|Publication number||US3209952 A|
|Publication date||Oct 5, 1965|
|Filing date||Nov 15, 1962|
|Priority date||Nov 15, 1962|
|Publication number||US 3209952 A, US 3209952A, US-A-3209952, US3209952 A, US3209952A|
|Inventors||Cornelius Richard T|
|Original Assignee||Cornelius Co|
|Export Citation||BiBTeX, EndNote, RefMan|
|Patent Citations (15), Referenced by (10), Classifications (9)|
|External Links: USPTO, USPTO Assignment, Espacenet|
06h 1965 R. T. CORNELIUS APPARATUS FOR PRODUCING AND DISPENSING CARBONATED BEVERAGES Filed Nov. 15, 1962 A TTORNE YS United States Patent 3,209,952 APPARATUS FOR PRODUCING AND DISPENSING CARBONATED BEVERAGES Richard T. Cornelius, Minneapolis, Minn., assignor to The Cornelius Company, Anolra, Minn., a corporation of Minnesota Filed Nov. 15, 1962, Ser. No. 237,872 3 Claims. (Cl. 222-129.1)
This invention relates generally to apparatus for producing and dispensing carbonated beverages, and more specifically to an improved means for doing so in a retail establishment having a soda fountain or bar.
It is known that there is a tendency for stored carbonated water to lose carbonation to the atmosphere above it, or to absorb carbon dioxide gas from the atmosphere above it until a condition of stability is obtained. In some instances, the elapse of time and ensuing absorption of carbon dioxide is relied upon for carbonating the water. In other instances, such absorption or yielding of carbon dioxide causes the carbonated water to become overcarbonated or'to go at least partially flat. It is also known that certain carbonated beverages are most palatable when they are provided with a relatively high level of carbonation, and that other carbonated beverages are most palatable when provided with a relatively light or mild level of carbonation. It has therefore been customary to provide separate and distinct carbonation systems for the dilferent types of beverage. It has also been known to cool carbonated water, and to mix it with other beverage ingredients which typically have a higher temperature. An attempt has been made to remedy this problem by including cracked ice in the beverage container, the quantity of which is not closely regulated, and the melting of which is relied upon for lowering the temperature of the mixed beverage to a satisfactory level. It has also been known that there is a tendency for a bacterial growth to exist in syrup storage means. A further known problem is that light intermittent usage of a system causes a beverage to be dispensed or provided which may be near optimum temperature, but wherein such temperature increases materially if the usage or dispensing becomes relatively continual or heavy.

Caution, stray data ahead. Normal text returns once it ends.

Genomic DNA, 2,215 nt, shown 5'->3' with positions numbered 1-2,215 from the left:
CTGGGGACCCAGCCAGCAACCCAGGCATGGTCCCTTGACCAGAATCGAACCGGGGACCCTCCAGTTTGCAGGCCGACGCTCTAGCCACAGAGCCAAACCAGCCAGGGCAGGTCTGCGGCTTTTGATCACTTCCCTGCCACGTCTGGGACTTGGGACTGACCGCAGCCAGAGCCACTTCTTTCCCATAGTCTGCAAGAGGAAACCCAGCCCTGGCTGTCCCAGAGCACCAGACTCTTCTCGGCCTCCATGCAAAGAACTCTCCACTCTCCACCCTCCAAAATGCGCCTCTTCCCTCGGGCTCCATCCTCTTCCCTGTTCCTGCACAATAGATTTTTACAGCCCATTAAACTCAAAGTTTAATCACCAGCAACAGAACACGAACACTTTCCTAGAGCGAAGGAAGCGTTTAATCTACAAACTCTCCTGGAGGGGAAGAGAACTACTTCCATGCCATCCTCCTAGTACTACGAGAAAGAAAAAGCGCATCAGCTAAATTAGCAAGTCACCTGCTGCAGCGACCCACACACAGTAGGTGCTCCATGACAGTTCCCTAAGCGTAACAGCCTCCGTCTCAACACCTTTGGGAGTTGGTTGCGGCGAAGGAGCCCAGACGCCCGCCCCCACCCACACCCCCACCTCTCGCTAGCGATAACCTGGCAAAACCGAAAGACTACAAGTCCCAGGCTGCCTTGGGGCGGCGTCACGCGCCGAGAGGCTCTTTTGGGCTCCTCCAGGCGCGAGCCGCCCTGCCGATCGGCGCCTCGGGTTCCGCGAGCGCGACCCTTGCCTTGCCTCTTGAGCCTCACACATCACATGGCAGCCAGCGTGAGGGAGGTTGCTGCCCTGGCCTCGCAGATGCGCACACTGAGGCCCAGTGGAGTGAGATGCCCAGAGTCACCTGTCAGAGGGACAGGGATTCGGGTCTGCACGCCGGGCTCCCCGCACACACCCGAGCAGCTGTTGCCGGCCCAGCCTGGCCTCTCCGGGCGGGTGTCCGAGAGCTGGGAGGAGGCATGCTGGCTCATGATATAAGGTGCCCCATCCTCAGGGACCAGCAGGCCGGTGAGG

Accordingly, it is an object of this invention to provide an improved apparatus for dispensing a carbonated beverage.
A further object of the present invention is to provide an improved apparatus for producing or mixing a carbonated beverage.
A still further object of the present invention is to provide an improved apparatus for both producing or mixing and dispensing a carbonated beverage.
A still further object of the present invention is to provide a means whereby the various liquid ingredients to be employed in the mixing of a carbonated beverage are stored at what is substantially a single temperature, which temperature is suitable for the finished or mixed beverage.
A still further object of the present invention is to provide a means of storing carbonated water stably wherein carbon dioxide gas is neither absorbed nor released.
Yet another object of the present invention is to provide a means of producing carbonated beverages having different levels of carbonation while employing a single source of carbonated water.
A still further object of the present invention is to provide a means for maintaining liquid beverage ingredients at a temperature close to the freezing point without there being any likelihood that any ingredient might freeze.
Yet another object of the present invention is to provide a means for precluding bacterial growth in the syrup storage means of a carbonated beverage producing system.
A still further object of the present invention is to prothe principles of the present invention is shown by way of illustrative example.
On the drawings:
The drawing is a schematic representation of a carbo- I hated beverage producing and dispensing system constructed in accordance with the principles of the present invention.
As shown on the drawings:
The principles of this invention are particularly useful when embodied in a carbonated beverage mixing and dispensing system such as illustrated in the drawing, generally indicated by the numeral 10. The system 10 includes a pressurized source or tank of carbon dioxide gas 11 to which is connected carbon dioxide gas pressure regulator means 12 which supplies pressurized carbon dioxide gas to a syrup supply source or tank 13 and also to a second syrup supply source or tank 14 and to a carbonator 15. Connected to the carbonator 15 is a mixing and dispensing valve 16 and a second mixing and dispensing valve 17. A pressurized source of water generally indicated at 18 is connected to the carbonator 15 which is disposed within a refrigerated bath ofliquid generally indicated at 19 which is under the thermal control of a refrigeration system 20 which is operative to provide a layer of ice 21 in the bath water remote from the carbonator 15 and from the other lines in the liquid bath 19.